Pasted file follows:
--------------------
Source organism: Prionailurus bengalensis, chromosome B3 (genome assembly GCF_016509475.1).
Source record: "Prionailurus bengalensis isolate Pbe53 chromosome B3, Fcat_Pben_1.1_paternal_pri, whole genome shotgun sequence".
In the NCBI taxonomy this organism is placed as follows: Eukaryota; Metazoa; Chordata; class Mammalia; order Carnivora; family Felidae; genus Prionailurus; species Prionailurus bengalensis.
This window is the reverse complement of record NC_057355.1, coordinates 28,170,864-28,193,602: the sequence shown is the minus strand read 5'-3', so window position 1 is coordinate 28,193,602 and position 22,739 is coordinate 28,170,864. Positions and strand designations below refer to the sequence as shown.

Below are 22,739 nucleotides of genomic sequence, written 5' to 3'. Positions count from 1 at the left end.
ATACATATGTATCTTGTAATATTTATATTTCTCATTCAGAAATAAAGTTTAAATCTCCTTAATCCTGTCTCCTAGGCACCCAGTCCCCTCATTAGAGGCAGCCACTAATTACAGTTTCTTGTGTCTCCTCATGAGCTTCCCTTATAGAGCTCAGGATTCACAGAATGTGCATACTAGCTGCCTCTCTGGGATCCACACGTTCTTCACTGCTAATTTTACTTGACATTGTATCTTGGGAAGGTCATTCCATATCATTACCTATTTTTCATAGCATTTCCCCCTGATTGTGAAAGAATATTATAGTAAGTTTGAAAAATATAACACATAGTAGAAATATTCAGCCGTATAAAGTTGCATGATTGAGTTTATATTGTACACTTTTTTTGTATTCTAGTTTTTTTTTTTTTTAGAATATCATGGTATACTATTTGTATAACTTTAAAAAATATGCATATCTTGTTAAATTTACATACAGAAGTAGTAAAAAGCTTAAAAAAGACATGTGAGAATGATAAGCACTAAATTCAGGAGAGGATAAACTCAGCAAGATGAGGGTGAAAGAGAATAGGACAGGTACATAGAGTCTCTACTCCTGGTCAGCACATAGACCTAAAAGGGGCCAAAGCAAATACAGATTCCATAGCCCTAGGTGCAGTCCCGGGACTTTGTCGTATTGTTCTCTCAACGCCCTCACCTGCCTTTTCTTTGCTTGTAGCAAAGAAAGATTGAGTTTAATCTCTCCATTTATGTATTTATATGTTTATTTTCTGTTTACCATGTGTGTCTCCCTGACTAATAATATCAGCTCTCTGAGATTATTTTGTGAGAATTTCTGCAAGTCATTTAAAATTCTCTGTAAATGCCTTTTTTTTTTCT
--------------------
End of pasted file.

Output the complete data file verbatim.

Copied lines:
Source organism: Prionailurus bengalensis, chromosome B3 (genome assembly GCF_016509475.1).
Source record: "Prionailurus bengalensis isolate Pbe53 chromosome B3, Fcat_Pben_1.1_paternal_pri, whole genome shotgun sequence".
In the NCBI taxonomy this organism is placed as follows: Eukaryota; Metazoa; Chordata; class Mammalia; order Carnivora; family Felidae; genus Prionailurus; species Prionailurus bengalensis.
This window is the reverse complement of record NC_057355.1, coordinates 28,170,864-28,193,602: the sequence shown is the minus strand read 5'-3', so window position 1 is coordinate 28,193,602 and position 22,739 is coordinate 28,170,864. Positions and strand designations below refer to the sequence as shown.

Below are 22,739 nucleotides of genomic sequence, written 5' to 3'. Positions count from 1 at the left end.
ATACATATGTATCTTGTAATATTTATATTTCTCATTCAGAAATAAAGTTTAAATCTCCTTAATCCTGTCTCCTAGGCACCCAGTCCCCTCATTAGAGGCAGCCACTAATTACAGTTTCTTGTGTCTCCTCATGAGCTTCCCTTATAGAGCTCAGGATTCACAGAATGTGCATACTAGCTGCCTCTCTGGGATCCACACGTTCTTCACTGCTAATTTTACTTGACATTGTATCTTGGGAAGGTCATTCCATATCATTACCTATTTTTCATAGCATTTCCCCCTGATTGTGAAAGAATATTATAGTAAGTTTGAAAAATATAACACATAGTAGAAATATTCAGCCGTATAAAGTTGCATGATTGAGTTTATATTGTACACTTTTTTTGTATTCTAGTTTTTTTTTTTTTTAGAATATCATGGTATACTATTTGTATAACTTTAAAAAATATGCATATCTTGTTAAATTTACATACAGAAGTAGTAAAAAGCTTAAAAAAGACATGTGAGAATGATAAGCACTAAATTCAGGAGAGGATAAACTCAGCAAGATGAGGGTGAAAGAGAATAGGACAGGTACATAGAGTCTCTACTCCTGGTCAGCACATAGACCTAAAAGGGGCCAAAGCAAATACAGATTCCATAGCCCTAGGTGCAGTCCCGGGACTTTGTCGTATTGTTCTCTCAACGCCCTCACCTGCCTTTTCTTTGCTTGTAGCAAAGAAAGATTGAGTTTAATCTCTCCATTTATGTATTTATATGTTTATTTTCTGTTTACCATGTGTGTCTCCCTGACTAATAATATCAGCTCTCTGAGATTATTTTGTGAGAATTTCTGCAAGTCATTTAAAATTCTCTGTAAATGCCTTTTTTTTTTCT